Canada’s Supreme Court is hearing arguments about whether physician-assisted suicide should be legal. Not surprisingly, the issue is heated and controversial.
For most of us, it is an academic debate. We aren’t ill, in chronic pain or diagnosed with a terminal condition. If we are in favor of being able to choose to die, it’s an option we want someday, not now.
But for others, it is a very real issue. These are the many people who right now have to make tough choices about whether to start or continue medical treatments. Together with their families, they are bravely making hard decisions.
That was the situation my brother-in-law faced this fall. In early September, the 59-year-old was diagnosed with colon cancer.
Shortly after receiving that diagnosis, he learned the cancer was also in his liver, and that it was quite advanced. The only option was a very aggressive chemotherapy plan with many likely serious side effects that would severely affect his quality of life, and also even shorten his life expectancy.
After talking with doctors and family members, he elected to forgo treatment and begin palliative care at home. The decision gave him some good, mostly illness-free weeks, during which he was able to tie up his work affairs and spend quality time with family and friends. In mid-October, he died.
My brother-in-law did not kill himself. But he didn’t try to heroically preserve his life either. Given the information available to him, and the likely outcome that cancer would end his life — no matter what he did — he calculated the odds and made what he felt was the only sensible decision.
In so doing, he received the support of his family, friends and faith community. We all understood and accepted his course of action, something he greatly appreciated.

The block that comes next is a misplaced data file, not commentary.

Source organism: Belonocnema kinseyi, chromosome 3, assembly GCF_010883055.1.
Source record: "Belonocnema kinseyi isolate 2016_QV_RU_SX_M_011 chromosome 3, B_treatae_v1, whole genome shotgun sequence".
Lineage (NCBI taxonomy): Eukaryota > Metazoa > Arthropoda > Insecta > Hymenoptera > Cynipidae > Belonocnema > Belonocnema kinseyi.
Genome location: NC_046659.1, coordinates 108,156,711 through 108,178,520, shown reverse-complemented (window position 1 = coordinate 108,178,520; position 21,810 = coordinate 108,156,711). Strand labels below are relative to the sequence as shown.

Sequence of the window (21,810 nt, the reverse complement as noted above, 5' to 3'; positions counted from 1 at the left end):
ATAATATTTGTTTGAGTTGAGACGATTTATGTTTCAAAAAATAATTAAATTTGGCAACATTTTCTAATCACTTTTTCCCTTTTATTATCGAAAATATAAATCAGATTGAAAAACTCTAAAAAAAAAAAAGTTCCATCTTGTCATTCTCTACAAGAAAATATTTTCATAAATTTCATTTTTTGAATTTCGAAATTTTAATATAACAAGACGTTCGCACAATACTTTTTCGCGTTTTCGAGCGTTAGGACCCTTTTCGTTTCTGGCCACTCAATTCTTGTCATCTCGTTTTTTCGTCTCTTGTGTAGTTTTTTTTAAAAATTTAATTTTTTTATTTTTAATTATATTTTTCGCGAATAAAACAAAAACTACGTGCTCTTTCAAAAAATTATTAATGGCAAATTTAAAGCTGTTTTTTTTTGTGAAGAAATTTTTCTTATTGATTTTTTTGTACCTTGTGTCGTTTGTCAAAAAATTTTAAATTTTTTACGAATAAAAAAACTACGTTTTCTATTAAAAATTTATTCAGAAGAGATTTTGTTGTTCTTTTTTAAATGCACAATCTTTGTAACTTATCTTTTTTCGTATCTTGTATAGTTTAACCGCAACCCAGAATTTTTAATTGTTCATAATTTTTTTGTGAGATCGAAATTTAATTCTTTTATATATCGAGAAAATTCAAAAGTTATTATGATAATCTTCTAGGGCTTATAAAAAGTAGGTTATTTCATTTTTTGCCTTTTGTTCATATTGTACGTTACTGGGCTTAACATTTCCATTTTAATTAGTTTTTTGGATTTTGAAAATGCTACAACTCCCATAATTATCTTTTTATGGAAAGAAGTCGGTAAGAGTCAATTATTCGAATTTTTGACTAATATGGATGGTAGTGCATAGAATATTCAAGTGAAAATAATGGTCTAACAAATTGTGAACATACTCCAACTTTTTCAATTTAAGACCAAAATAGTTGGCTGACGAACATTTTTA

Before he died, I asked him about his decision.
“Nobody has asked me to explain it,” he said. “They seem to understand. Many people have written to me about their experiences with family members who made the same decision. There’s a lot of support for that.”
I also asked him if he would consider assisted-suicide, if it was an option. He didn’t discount it.
“I think we are headed in that direction as a society,” he said. “The pendulum is swinging the other way as more people talk about it. I don’t think we are there yet, but we are going more that direction.”
As for dying so young, he acknowledged it was not in his plans. But it was also beyond his control.
“It just worked out that way,” he said. “I got 59 years. Some get more time, others get less. I’d rather think of the opportunities I had in life, and the blessings I’ve received. I’ve been blessed with a wonderful wife and two great kids. My life has been made up of so many great opportunities.”
The important thing, he said, “is to be grateful for the time you’ve been given, to spend the time you do get making it count for something.”
I won’t say his death was easy. The first weeks were relatively good; the last few days were very hard. But I think it is safe to say that, overall, he experienced a good ending, a good death — the kind of death many of us would want to experience, one way or another.
How we can achieve that as a society in Canada — whether naturally, or by other means — is the big question today.
John Longhurst, of Winnipeg, Man., is director of resources and public engagement at Canadian Foodgrains Bank.